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As Police Departments Struggle To Find New Recruits, Dancing Deputy Turns Heads In #GitUpChallenge

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The numbers are stark: new police recruits are down an average of 32% nationwide, with some departments experiencing as high as a 60% decline in applications since 2012, according to 2018 research by the Police Executives Research Forum (PERF). As police departments wrestle with a staff shortage, many have turned to marketing with fun, friendly videos that show the lighter side of policing while showcasing some of their departments’ talented officers. Enter Deputy John Estrada, a five-year veteran of the Bexar County Sherriff’s Office in San Antonio, Texas in the recruiting video that is nearing a million views on YouTube.

In the short video, Deputy Estrada displays his dance moves in front of a BCSO cruiser as Blanco Brown’s “The Git Up” plays. BCSO tagged the video with #gitupchallenge and #BCSOrecruiting, hoping to capture the attention of would-be new officers. In the summer of 2019, Blanco Brown’s #gitupchallenge swept the nation, with users on TikTok, YouTube, Facebook, and Instagram compiling several “best of” reels. Estrada even had some stiff competition from his fellow officers, with several partaking in the challenge and some even exceeding Estrada’s views by a few million.

ISO New Blood

Over the years, many police precincts have altered their recruitment requirements to change with the times. For example, visible tattoos, once forbidden in many departments, have gained wider acceptance as more and more otherwise qualified applicants were benched based on this cosmetic characteristic. Recreational drug use is another area where PDs have had to reframe their stipulations, given that one in four teenagers has tried marijuana at some point, according to the Department of Health and Human Services. Recent legalization efforts in the U.S. have led some to call for decriminalizing THC use altogether. In short, as Police Chief Magazine reports, younger job-seekers “tend to exhibit some changing attitudes toward what is considered socially acceptable in terms of police officer suitability; for example, 28.6 percent of millennials reported that those with a felony arrest record could still make a good law enforcement officer.”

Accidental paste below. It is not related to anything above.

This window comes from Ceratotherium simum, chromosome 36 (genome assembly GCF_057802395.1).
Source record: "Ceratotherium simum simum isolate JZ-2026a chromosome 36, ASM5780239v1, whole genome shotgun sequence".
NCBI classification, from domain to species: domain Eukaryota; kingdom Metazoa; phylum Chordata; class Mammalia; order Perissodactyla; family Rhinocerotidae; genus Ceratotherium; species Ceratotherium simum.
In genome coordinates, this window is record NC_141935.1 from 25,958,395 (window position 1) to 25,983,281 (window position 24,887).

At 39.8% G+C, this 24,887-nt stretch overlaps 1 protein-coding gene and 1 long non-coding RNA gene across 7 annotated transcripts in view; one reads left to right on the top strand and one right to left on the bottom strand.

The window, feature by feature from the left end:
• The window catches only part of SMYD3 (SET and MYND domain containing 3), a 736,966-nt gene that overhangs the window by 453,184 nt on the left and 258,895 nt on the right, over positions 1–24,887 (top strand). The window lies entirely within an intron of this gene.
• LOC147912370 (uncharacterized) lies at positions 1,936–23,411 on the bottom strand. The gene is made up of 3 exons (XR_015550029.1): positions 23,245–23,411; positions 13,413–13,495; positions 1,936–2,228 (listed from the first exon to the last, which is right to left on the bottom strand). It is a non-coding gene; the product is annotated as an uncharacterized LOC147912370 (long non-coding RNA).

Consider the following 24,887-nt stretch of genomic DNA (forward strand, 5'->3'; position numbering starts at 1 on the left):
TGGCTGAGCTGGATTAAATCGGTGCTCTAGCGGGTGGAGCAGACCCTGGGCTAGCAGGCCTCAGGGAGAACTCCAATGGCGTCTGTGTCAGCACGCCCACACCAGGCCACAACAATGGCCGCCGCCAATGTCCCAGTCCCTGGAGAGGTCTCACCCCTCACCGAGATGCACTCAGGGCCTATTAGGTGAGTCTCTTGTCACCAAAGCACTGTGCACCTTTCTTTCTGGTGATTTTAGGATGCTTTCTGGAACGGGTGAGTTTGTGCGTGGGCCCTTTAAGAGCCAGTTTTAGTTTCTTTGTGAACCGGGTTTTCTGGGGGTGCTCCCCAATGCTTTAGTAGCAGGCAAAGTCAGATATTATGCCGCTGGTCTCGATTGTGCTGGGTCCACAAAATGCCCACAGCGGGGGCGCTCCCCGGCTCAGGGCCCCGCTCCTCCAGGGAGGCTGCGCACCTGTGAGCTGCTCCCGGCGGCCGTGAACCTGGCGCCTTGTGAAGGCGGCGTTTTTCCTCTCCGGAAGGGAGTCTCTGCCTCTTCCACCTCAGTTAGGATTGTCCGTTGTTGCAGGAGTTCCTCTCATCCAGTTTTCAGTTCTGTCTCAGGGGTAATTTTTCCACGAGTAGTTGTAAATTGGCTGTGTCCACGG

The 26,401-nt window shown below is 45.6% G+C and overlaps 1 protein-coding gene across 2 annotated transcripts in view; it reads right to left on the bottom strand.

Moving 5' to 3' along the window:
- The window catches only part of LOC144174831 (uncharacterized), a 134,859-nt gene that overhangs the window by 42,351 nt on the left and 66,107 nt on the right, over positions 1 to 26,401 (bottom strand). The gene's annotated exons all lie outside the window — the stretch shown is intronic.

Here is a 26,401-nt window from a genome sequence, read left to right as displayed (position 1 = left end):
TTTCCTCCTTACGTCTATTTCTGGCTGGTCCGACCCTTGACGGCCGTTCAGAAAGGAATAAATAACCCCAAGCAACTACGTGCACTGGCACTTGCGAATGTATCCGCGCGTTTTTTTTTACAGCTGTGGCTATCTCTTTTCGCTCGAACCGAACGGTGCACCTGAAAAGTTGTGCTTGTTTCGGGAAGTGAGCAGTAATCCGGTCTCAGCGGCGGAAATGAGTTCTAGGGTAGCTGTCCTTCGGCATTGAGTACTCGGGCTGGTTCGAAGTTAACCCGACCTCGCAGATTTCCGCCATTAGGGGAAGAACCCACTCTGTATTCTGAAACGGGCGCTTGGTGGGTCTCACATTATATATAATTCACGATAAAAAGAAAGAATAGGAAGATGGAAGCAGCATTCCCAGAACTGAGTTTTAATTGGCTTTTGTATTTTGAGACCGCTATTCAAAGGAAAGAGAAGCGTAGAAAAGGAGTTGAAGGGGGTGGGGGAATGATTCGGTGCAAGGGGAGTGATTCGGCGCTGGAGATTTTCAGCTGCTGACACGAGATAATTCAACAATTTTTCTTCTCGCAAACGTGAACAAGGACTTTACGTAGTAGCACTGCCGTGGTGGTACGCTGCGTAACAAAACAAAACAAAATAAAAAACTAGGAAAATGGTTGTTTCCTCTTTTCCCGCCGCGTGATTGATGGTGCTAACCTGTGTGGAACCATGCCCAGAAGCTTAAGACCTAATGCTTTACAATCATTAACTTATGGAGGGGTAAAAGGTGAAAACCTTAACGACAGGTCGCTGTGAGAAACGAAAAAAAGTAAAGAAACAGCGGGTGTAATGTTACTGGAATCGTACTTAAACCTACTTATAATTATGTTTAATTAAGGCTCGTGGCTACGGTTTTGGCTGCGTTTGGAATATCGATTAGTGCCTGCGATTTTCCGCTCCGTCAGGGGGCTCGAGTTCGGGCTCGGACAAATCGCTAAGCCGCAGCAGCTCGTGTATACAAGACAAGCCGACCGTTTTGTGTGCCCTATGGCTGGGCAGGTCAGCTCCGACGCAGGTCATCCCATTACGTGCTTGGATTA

In spite of changing their policies to align with changing social norms, agencies have had to get creative in order to stand out from competing precincts. The Enfield, Connecticut PD created a tongue-in-cheek video that featured “bait them with donuts” and a “Cop or Not” swipe-right app as their best options. Another Texas precinct went all-in with a series of Star Wars-themed videos in which an Officer Hayes mistakes “wookie” (aka Chewbacca) for “rookie.”

Let’s Dance

Whether these alternative recruitment efforts have made a dent in the law enforcement officer shortfall, it’s too soon to tell. However, marketing firms have found themselves partnering with precincts to help get the word out. (The Silent Partner Marketing of Manchester, CT was behind the Enfield effort.) Other marketing and public relations firms have shifted their focus entirely to police recruitment efforts, as with Epic Recruiting of San Francisco. Their blog post on creative recruiting strategies underscores what most recruiters have known for decades: current employees are the best advertisement for future employees.

As for Deputy Estrada, he’s enjoying his viral fame as the resident “dancing deputy,” though deep cuts on the BCSO recruiting Facebook page prove he has other talents as well: lip-synching to the Grease soundtrack and working a heavy bag. Some of his admirers left comments, like Debra Schoolcraft-Harris, of appreciation: “I think that all this video accomplished was to have a lot of women come to your town and commit to crimes🤣🤣🤣” and Jo Ange noted, “i’m going to go rob a target just so he can arrest me 😘”

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